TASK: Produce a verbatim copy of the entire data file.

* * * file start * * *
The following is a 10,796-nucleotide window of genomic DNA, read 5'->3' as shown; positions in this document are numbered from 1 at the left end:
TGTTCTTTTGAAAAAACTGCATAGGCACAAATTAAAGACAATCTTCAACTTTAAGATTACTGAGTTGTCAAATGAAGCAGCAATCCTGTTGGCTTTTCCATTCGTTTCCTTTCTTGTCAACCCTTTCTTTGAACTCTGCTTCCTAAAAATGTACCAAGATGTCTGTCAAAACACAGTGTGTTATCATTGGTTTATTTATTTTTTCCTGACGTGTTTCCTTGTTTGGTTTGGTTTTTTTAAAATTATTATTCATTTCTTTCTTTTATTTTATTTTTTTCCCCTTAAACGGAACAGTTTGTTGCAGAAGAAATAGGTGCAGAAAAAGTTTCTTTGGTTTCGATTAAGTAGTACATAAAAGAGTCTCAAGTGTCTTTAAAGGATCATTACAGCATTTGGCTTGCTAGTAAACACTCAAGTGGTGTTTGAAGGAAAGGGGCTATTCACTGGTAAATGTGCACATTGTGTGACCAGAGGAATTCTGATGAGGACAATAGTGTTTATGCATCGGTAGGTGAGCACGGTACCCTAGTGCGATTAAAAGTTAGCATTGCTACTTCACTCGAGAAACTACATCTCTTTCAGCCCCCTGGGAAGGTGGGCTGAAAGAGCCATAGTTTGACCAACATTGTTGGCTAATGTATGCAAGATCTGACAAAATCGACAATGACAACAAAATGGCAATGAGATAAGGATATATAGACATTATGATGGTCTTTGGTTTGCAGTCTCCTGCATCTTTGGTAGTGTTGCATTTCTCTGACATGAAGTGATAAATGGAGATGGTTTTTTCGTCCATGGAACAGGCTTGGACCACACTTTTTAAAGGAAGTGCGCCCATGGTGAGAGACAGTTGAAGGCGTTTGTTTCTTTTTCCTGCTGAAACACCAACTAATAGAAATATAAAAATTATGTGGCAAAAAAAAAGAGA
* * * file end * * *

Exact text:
The following is a 10,796-nucleotide window of genomic DNA, read 5'->3' as shown; positions in this document are numbered from 1 at the left end:
TGTTCTTTTGAAAAAACTGCATAGGCACAAATTAAAGACAATCTTCAACTTTAAGATTACTGAGTTGTCAAATGAAGCAGCAATCCTGTTGGCTTTTCCATTCGTTTCCTTTCTTGTCAACCCTTTCTTTGAACTCTGCTTCCTAAAAATGTACCAAGATGTCTGTCAAAACACAGTGTGTTATCATTGGTTTATTTATTTTTTCCTGACGTGTTTCCTTGTTTGGTTTGGTTTTTTTAAAATTATTATTCATTTCTTTCTTTTATTTTATTTTTTTCCCCTTAAACGGAACAGTTTGTTGCAGAAGAAATAGGTGCAGAAAAAGTTTCTTTGGTTTCGATTAAGTAGTACATAAAAGAGTCTCAAGTGTCTTTAAAGGATCATTACAGCATTTGGCTTGCTAGTAAACACTCAAGTGGTGTTTGAAGGAAAGGGGCTATTCACTGGTAAATGTGCACATTGTGTGACCAGAGGAATTCTGATGAGGACAATAGTGTTTATGCATCGGTAGGTGAGCACGGTACCCTAGTGCGATTAAAAGTTAGCATTGCTACTTCACTCGAGAAACTACATCTCTTTCAGCCCCCTGGGAAGGTGGGCTGAAAGAGCCATAGTTTGACCAACATTGTTGGCTAATGTATGCAAGATCTGACAAAATCGACAATGACAACAAAATGGCAATGAGATAAGGATATATAGACATTATGATGGTCTTTGGTTTGCAGTCTCCTGCATCTTTGGTAGTGTTGCATTTCTCTGACATGAAGTGATAAATGGAGATGGTTTTTTCGTCCATGGAACAGGCTTGGACCACACTTTTTAAAGGAAGTGCGCCCATGGTGAGAGACAGTTGAAGGCGTTTGTTTCTTTTTCCTGCTGAAACACCAACTAATAGAAATATAAAAATTATGTGGCAAAAAAAAAGAGA